Singapore confirms 31 new Covid-19 cases, 19 in the community; 271 imported Covid-19 cases from South Asia in past 28 days

The new cases take Singapore's total to 61,536. - The Straits Times/ANN

SINGAPORE, May 15 (The Straits Times/ANN): There were 31 new coronavirus cases, including 19 in the community, as at Saturday said the Ministry of Health (MOH).

Of the community cases, two are currently unlinked.

There were also 12 imported cases who had been placed on stay-home notice on arrival in Singapore, said the ministry.

Of these, seven are returning Singaporeans or permanent residents.

The new cases take Singapore's total to 61,536.

Singapore also reported 271 imported Covid-19 cases from South Asia in the past 28 days. About half were Singaporeans and permanent residents, said the Health Ministry on Saturday (May 15).

Work pass holders, student pass holders or dependents comprised 46.5 per cent. The remaining 3.3 per cent were short-term visitors.

Overall, Singapore reported 409 of such imported cases from April 16 to May 13, of which less than 8 per cent were short-term visitors.

Responding to media queries on the number of imported cases who were short-term visitors, MOH said that only those with family ties here, or who are visiting Singapore on compassionate grounds such as to attend a funeral or seek medical treatment, are allowed into the country.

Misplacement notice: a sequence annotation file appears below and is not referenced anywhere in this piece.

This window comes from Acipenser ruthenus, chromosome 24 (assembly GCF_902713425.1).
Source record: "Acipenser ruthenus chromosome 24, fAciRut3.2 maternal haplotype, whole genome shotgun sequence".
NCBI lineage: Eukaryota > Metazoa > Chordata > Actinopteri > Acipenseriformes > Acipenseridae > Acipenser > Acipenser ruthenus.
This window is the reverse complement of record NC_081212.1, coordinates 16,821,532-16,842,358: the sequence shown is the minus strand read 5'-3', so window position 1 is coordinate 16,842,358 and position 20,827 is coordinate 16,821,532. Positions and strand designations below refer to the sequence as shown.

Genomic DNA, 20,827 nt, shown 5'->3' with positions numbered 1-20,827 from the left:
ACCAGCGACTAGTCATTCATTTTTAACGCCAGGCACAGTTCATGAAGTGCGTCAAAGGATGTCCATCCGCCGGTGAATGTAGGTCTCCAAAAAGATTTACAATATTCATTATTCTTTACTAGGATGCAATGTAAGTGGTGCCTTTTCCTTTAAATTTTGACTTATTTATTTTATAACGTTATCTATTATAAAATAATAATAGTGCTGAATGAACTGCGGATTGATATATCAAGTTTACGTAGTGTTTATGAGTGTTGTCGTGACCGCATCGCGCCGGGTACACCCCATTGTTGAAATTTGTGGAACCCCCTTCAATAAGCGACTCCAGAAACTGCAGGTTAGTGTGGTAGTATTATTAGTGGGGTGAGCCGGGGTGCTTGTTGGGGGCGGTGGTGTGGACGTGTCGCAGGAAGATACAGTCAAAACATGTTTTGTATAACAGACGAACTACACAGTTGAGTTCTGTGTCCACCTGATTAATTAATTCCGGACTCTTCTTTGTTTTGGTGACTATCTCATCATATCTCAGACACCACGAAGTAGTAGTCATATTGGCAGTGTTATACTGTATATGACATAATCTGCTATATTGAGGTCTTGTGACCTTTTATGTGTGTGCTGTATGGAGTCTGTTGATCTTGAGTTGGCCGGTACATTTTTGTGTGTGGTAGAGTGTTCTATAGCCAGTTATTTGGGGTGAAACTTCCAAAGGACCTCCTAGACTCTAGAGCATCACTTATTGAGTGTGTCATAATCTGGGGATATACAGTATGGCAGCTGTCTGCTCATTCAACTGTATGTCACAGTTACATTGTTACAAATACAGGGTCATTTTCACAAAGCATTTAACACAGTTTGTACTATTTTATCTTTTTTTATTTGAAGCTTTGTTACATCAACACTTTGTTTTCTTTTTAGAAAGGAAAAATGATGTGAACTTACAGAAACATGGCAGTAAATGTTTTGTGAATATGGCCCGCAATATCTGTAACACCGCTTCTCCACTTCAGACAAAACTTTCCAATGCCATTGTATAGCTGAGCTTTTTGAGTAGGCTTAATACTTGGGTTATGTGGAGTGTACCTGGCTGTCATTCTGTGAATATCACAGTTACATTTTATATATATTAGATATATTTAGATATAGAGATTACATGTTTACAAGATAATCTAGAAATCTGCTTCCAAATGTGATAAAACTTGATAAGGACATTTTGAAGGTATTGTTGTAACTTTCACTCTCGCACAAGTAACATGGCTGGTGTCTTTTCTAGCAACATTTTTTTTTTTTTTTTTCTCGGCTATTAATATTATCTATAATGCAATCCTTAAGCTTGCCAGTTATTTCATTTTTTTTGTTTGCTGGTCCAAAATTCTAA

Singapore has been reporting a growing number of Covid-19 cases who have tested preliminarily positive for the B1617 variant, which originated in India.

Noting that the variant is not just a Singapore problem, MOH said that the World Health Organisation has deemed it a variant of global concern, with Europe, Australia, Japan and China all having had such infections.

"This is a major reason why transmission is rising throughout Asia - in Malaysia, Thailand, Japan. Even hitherto safe regions, such as Singapore, Taiwan and Vietnam, are experiencing outbreaks of community cases," said the ministry.

It added: "These cases all originated from imports because all borders are porous. All it takes is one case to cause an outbreak, and no country can seal itself off totally."

MOH stressed that all arrivals are subject to stringent stay-home notice and tests and that the virus could have been transmitted by anyone, not just short-term visitors.

"This is a challenge faced by all countries because no one can entirely close their borders. At the minimum, citizens and residents must be allowed to return home," said MOH. - The Straits Times/ANN

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